Washboard abs and a chiseled jaw are a draw, but a recent study suggests it may be a man's healthy immune system that turns women on.
That makes sense since a robust immune system signifies a healthy guy -- one who's likely to survive long enough to pass his rugged genes to the next generation.
But the more surprising thing is that women can spot good immunity by looking at a guy's face.
The critical factor may be testosterone, the male hormone that has been associated with a man's healthy, good looks.
According to a study published in the journal Nature Communications, testosterone levels are not only linked with facial attractiveness but also with a robust immune system response.
To figure out the complicated relationship between hormones and hotness, researchers from Abertay University in the U.K. studied 74 Latvian men in their early 20s.
They gave the men a Hepatitis B vaccine, which triggers the immune system to produce antibodies to fight the virus, and took blood samples before and after.
Using the blood samples, researchers measured the men's antibody levels, as well as levels of testosterone and the stress hormone cortisol.defense-1403067_640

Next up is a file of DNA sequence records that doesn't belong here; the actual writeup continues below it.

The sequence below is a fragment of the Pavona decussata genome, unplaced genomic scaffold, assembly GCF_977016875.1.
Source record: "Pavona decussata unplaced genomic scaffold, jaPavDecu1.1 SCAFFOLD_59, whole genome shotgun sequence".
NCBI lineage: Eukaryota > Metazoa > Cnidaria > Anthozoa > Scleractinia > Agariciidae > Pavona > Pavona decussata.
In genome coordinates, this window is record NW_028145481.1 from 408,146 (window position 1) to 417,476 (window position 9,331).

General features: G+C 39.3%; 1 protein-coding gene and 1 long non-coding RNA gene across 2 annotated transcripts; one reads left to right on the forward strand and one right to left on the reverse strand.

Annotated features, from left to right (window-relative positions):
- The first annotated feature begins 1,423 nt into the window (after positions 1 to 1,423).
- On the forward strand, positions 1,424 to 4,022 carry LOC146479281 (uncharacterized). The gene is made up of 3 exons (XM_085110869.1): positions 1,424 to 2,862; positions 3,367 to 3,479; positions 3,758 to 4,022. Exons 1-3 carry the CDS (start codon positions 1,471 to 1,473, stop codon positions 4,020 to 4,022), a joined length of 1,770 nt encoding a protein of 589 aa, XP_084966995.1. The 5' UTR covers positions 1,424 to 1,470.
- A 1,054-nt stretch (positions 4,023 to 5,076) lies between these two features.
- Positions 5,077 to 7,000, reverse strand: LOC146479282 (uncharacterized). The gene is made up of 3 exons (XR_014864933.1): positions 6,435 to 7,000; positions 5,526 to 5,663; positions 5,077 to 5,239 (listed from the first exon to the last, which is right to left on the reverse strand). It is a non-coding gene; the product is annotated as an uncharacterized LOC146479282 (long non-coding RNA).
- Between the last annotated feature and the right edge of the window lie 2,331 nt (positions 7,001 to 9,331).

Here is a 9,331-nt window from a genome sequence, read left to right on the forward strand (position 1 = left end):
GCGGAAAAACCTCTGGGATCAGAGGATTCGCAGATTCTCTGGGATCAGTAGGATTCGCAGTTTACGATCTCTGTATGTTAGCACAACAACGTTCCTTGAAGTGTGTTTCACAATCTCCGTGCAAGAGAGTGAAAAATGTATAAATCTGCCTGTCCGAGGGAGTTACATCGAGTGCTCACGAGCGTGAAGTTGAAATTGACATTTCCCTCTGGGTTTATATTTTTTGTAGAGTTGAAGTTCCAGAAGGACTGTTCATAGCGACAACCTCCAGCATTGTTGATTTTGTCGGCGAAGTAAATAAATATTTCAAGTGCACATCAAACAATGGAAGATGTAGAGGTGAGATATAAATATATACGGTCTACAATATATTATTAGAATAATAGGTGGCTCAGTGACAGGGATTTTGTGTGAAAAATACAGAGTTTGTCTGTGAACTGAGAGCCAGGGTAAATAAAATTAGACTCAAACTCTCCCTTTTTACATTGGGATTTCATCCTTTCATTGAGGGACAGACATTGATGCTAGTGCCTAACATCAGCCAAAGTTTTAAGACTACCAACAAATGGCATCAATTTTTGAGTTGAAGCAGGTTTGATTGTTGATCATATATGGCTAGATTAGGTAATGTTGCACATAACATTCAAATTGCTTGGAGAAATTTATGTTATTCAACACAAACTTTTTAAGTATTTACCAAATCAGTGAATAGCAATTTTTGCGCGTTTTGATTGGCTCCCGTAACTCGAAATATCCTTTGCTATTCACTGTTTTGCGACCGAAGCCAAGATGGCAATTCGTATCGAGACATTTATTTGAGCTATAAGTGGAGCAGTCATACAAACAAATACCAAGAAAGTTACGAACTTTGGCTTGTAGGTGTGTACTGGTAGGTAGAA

The researchers then showed photographs of each man to 94 Latvian women, who were also in their early 20s, and asked the women to rate the pictures on a 10-point scale of attractiveness.
It turns out that the most highly rated men were those with stronger immune responses and higher levels of testosterone.
"The more antibodies a man produces in response to a vaccine, the more attractive his face," Fhionna Moore, co-author of the study and a psychologist at Abertay University, told Cosmos magazine.
Researchers also found that the link between testosterone, immune strength and attractiveness was most robust in men who had the lowest levels of the stress hormone cortisol.
What does that mean? The findings suggest that a man's stress levels (high stress equals high cortisol) may interfere with his testosterone's mate-attracting allure, reports Health.com. It all goes back to the "handicap theory" of sexual selection, according to the authors.